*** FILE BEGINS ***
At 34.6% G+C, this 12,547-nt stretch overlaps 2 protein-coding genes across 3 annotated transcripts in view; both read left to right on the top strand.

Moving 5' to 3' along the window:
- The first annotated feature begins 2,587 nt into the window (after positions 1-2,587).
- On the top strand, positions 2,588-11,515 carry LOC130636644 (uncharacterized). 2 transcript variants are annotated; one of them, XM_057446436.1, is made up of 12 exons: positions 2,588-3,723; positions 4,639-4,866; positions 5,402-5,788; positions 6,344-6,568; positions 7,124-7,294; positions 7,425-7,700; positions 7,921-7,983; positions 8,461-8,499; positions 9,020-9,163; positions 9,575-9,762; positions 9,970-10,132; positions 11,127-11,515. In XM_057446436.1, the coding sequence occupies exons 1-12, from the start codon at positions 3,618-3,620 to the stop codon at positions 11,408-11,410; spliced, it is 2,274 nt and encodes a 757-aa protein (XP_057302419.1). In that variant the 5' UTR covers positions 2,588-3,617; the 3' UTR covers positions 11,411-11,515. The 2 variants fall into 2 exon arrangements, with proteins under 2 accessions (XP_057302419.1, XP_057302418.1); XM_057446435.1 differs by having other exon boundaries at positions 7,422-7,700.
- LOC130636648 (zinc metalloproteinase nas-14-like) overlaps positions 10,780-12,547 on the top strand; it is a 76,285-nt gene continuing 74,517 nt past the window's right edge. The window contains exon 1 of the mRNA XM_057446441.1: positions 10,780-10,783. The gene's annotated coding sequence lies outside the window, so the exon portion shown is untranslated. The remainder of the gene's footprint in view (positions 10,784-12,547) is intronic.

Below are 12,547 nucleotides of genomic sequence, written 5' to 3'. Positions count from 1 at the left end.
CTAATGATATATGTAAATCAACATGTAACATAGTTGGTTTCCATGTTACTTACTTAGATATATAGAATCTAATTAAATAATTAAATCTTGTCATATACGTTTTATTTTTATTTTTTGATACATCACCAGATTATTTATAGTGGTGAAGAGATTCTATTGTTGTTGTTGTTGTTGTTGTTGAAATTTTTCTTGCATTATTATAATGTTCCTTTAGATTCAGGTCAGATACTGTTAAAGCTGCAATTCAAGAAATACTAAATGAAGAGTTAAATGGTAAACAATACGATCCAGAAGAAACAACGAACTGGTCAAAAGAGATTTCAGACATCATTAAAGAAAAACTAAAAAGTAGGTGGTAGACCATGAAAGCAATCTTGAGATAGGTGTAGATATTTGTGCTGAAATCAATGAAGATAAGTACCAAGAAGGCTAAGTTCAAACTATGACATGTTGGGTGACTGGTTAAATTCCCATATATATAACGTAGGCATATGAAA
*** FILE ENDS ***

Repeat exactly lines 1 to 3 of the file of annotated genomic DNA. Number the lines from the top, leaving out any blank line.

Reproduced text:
At 34.6% G+C, this 12,547-nt stretch overlaps 2 protein-coding genes across 3 annotated transcripts in view; both read left to right on the top strand.

Moving 5' to 3' along the window:
- The first annotated feature begins 2,587 nt into the window (after positions 1-2,587).